Explanation of this percentile GRE problem.

Question:

300 test results are integers ranging from 15 to 75, inclusive. Dominick’s result is clearly in the 80th percentile of those results, not the 79th or the 81st.

Quantity A: Number of other test results in the same percentile as Dominick’s

Quantity B: Maximum number of other test-takers with the same result as Dominick

Compare Quantity A and B.

Solution

Since the number of test results is divisible by 100, the percentiles cleanly divide the total into 100 percentile groups of 300 ÷ 100 = 3 results each. That is, there are 3 results in each percentile. So 2 other results are in the same percentile as Dominick’s. Quantity A is 2. Dominick’s result is clearly in the 80th percentile, not the 79th or the 81st. So it must be possible to distinguish the 80th percentile (that group of 3) from the “next-door” percentiles. Say Dominick got a 58. How many other people could have gotten a 58? Maybe no one, maybe one, maybe two — but if three other people got a 58, then you’d have a total of four people with the same result. In that case, it would be impossible to assign Dominick’s result definitively to the 80th percentile and not the neighboring percentiles. So the maximum number of other test-takers with the same result as Dominick is 2. Quantity B is also 2.

My Query

1. Is this a normal distribution? If this was a Normal Distribution would this be a valid explanation? I mean, in a normal distribution, wouldn't most of the 300 test scores be concentrated around the mean, so each of those percentile points around the mean would have more of those 300 test scores?

2. How do I picture this in a graph? The frequency of the test scores in Y-Axis and the integers ranging from 15-75 along the X-Axis? If that's the case, then wouldn't the graph be a flat line, because every score has only 3 test-taker (frequency).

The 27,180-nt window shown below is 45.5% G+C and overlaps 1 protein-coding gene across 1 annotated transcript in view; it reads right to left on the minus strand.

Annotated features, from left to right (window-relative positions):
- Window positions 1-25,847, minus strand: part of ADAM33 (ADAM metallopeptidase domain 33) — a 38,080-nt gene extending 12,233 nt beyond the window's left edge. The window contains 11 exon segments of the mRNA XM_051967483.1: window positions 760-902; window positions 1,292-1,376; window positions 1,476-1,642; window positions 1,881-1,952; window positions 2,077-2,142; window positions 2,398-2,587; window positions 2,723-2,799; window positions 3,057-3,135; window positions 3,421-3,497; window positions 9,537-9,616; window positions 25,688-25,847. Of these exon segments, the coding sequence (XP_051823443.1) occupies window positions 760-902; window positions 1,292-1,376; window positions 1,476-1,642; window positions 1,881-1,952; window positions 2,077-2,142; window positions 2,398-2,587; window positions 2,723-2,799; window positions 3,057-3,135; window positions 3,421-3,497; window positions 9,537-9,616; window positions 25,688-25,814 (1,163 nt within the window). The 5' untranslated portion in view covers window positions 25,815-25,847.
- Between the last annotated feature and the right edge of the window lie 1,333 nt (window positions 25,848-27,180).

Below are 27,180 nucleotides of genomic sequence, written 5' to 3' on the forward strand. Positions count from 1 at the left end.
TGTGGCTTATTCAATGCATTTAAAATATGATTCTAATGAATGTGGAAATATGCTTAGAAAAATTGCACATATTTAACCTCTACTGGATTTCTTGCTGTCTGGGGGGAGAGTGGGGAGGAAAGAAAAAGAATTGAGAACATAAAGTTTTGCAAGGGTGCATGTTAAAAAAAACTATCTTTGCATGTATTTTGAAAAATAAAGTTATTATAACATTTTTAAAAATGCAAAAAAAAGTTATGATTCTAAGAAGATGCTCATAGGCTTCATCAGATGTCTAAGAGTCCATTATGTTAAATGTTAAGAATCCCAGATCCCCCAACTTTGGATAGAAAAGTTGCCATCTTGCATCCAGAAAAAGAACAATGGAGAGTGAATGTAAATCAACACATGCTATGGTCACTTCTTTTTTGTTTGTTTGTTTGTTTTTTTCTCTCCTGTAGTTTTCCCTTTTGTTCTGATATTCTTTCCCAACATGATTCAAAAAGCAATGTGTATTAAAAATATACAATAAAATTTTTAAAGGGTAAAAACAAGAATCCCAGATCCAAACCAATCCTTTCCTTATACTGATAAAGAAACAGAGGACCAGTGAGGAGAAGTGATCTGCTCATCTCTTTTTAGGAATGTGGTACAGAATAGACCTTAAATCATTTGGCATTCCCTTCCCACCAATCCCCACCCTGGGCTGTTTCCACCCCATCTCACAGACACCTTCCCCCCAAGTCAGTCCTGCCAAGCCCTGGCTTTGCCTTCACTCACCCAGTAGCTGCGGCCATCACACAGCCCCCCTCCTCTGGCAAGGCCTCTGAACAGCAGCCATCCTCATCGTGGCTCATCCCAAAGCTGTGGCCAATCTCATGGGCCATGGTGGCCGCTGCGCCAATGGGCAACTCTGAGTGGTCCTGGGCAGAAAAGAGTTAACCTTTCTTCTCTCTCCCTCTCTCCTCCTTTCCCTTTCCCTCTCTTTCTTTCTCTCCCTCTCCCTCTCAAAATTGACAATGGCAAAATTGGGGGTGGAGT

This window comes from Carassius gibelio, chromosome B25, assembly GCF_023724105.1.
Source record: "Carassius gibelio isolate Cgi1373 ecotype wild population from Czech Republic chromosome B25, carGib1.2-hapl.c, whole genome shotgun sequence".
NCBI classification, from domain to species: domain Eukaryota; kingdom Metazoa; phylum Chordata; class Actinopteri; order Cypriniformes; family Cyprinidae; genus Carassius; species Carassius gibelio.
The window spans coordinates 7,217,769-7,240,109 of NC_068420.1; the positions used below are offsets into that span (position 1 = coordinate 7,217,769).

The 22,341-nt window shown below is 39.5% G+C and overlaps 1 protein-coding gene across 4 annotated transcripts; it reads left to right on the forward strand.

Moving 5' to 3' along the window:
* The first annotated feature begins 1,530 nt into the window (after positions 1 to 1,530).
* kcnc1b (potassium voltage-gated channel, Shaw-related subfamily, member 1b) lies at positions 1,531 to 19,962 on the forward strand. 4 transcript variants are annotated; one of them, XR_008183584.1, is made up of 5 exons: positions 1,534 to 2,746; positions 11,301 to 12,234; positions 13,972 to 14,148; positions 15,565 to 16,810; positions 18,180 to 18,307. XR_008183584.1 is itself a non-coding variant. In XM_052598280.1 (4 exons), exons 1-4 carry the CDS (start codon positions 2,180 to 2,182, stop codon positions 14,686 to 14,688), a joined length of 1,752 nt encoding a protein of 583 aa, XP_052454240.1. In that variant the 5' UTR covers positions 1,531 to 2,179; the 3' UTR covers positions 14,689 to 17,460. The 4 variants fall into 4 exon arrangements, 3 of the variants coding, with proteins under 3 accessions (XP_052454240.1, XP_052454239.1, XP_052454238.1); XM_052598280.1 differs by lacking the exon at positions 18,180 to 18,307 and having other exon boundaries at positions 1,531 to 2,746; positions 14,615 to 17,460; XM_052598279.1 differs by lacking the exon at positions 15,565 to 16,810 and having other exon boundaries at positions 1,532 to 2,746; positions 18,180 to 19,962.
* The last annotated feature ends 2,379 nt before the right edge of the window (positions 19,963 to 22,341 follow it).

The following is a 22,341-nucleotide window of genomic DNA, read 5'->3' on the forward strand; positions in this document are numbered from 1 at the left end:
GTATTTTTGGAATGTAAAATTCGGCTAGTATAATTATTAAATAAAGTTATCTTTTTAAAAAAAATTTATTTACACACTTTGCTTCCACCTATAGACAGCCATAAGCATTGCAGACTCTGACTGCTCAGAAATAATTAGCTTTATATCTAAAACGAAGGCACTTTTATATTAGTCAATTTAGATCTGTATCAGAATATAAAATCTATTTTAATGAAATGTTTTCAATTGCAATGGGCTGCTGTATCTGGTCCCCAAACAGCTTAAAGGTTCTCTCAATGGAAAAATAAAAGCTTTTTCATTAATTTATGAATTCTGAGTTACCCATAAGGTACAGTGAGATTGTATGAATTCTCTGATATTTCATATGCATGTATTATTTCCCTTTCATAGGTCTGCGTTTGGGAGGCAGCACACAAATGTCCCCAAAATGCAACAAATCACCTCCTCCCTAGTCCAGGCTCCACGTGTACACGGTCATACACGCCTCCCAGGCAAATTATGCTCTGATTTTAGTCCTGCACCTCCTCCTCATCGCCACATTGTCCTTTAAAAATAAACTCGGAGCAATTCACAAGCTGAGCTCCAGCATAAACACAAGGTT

3. In general I want to know, how can we know, that as there is 300 test results, they must divide into equal percentile blocks.

Thanks.

1. No, it is not a normal distribution. We have no information about the distribution but its range and Dominick's result. It may or may not be bell-curved, but the outcomes are non-negative integers, which is too restrictive for a normal distribution.

2. If you had more information about the distribution, you could indeed represent it with such a graph. It would not be a flat line in the general case: there are $3$ test-takers per percentile, not per possible score ! Maybe no-one add a $75$, maybe $20$ people had a $62$.

3. This is basically the definition of percentiles: each of them contains $1$ percent of the observations.

There are only $61$ possible different scores, so it is clear that the $300$ scores are not divided into $100$ blocks of $3$ scores each.

But it is possible (in fact, in reality quite likely) that people who got scores closer to the $50$th percentile are in blocks of scores much larger than those who are around the $80$th percentile.

The distributions of a finite set of test scores also do not generally form a perfect bell curve. It can be expected that there will be a few places where more than the expected number of people got the same score, or where fewer than expected got the same score. So for there to be one particular score that only three people received is not too unusual.

In any case, the question here is not asking you for a model of the test scores. It is not even asking how many people had the same score as Dominick. I believe it is asking whether one of the following numbers can be greater than, equal to, or less than the other:

The number of other scores (numbers in the range $15$ to $75$, excluding the score that Dominick got) that were received by someone and are in the $80$th percentile.

The number of people (other than Dominick) in the $80$th percentile.